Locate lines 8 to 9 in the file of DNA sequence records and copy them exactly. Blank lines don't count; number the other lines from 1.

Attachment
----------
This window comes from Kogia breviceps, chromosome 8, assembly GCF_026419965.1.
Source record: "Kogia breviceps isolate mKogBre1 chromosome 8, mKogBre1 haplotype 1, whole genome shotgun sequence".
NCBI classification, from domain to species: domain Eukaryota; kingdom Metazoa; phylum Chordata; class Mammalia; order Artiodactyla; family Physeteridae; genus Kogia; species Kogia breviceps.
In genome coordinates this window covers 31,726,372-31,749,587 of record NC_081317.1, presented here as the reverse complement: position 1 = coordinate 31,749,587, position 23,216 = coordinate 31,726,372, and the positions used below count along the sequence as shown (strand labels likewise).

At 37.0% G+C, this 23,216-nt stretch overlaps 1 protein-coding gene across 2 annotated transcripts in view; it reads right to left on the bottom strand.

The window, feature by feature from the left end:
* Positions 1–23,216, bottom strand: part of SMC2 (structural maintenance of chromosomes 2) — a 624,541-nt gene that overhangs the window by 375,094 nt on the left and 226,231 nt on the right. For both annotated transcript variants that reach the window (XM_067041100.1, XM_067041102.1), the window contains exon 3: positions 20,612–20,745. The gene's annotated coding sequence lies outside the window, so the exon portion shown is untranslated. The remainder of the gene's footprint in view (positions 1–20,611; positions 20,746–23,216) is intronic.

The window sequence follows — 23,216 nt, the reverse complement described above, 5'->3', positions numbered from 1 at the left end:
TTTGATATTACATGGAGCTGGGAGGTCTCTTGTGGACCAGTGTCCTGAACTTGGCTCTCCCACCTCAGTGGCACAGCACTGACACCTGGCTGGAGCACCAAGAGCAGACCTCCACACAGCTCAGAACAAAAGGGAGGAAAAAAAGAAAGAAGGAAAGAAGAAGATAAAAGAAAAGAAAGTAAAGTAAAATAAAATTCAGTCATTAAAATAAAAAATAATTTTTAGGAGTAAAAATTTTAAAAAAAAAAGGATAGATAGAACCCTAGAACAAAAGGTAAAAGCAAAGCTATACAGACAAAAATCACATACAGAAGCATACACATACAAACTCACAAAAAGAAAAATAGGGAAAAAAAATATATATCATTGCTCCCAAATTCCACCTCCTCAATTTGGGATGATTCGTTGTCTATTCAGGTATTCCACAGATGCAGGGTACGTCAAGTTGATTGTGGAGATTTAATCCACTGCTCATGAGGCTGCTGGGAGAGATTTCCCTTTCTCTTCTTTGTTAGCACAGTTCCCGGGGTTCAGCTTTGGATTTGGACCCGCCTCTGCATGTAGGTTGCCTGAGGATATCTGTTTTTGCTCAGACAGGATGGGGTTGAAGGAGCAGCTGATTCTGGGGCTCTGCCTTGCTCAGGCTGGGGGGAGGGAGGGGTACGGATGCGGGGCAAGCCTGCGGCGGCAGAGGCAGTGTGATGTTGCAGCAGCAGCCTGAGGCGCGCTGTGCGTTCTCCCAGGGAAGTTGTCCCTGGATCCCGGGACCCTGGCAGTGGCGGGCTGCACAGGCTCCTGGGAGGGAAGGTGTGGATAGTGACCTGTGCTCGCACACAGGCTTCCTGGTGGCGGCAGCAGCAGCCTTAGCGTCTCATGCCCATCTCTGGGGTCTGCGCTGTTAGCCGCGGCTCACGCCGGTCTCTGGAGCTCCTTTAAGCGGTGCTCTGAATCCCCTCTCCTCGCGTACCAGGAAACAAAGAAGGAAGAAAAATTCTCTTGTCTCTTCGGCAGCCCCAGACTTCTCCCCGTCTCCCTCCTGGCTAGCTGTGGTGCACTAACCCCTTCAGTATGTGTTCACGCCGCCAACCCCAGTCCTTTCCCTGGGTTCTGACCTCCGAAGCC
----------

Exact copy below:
The window sequence follows — 23,216 nt, the reverse complement described above, 5'->3', positions numbered from 1 at the left end:
TTTGATATTACATGGAGCTGGGAGGTCTCTTGTGGACCAGTGTCCTGAACTTGGCTCTCCCACCTCAGTGGCACAGCACTGACACCTGGCTGGAGCACCAAGAGCAGACCTCCACACAGCTCAGAACAAAAGGGAGGAAAAAAAGAAAGAAGGAAAGAAGAAGATAAAAGAAAAGAAAGTAAAGTAAAATAAAATTCAGTCATTAAAATAAAAAATAATTTTTAGGAGTAAAAATTTTAAAAAAAAAAGGATAGATAGAACCCTAGAACAAAAGGTAAAAGCAAAGCTATACAGACAAAAATCACATACAGAAGCATACACATACAAACTCACAAAAAGAAAAATAGGGAAAAAAAATATATATCATTGCTCCCAAATTCCACCTCCTCAATTTGGGATGATTCGTTGTCTATTCAGGTATTCCACAGATGCAGGGTACGTCAAGTTGATTGTGGAGATTTAATCCACTGCTCATGAGGCTGCTGGGAGAGATTTCCCTTTCTCTTCTTTGTTAGCACAGTTCCCGGGGTTCAGCTTTGGATTTGGACCCGCCTCTGCATGTAGGTTGCCTGAGGATATCTGTTTTTGCTCAGACAGGATGGGGTTGAAGGAGCAGCTGATTCTGGGGCTCTGCCTTGCTCAGGCTGGGGGGAGGGAGGGGTACGGATGCGGGGCAAGCCTGCGGCGGCAGAGGCAGTGTGATGTTGCAGCAGCAGCCTGAGGCGCGCTGTGCGTTCTCCCAGGGAAGTTGTCCCTGGATCCCGGGACCCTGGCAGTGGCGGGCTGCACAGGCTCCTGGGAGGGAAGGTGTGGATAGTGACCTGTGCTCGCACACAGGCTTCCTGGTGGCGGCAGCAGCAGCCTTAGCGTCTCATGCCCATCTCTGGGGTCTGCGCTGTTAGCCGCGGCTCACGCCGGTCTCTGGAGCTCCTTTAAGCGGTGCTCTGAATCCCCTCTCCTCGCGTACCAGGAAACAAAGAAGGAAGAAAAATTCTCTTGTCTCTTCGGCAGCCCCAGACTTCTCCCCGTCTCCCTCCTGGCTAGCTGTGGTGCACTAACCCCTTCAGTATGTGTTCACGCCGCCAACCCCAGTCCTTTCCCTGGGTTCTGACCTCCGAAGCC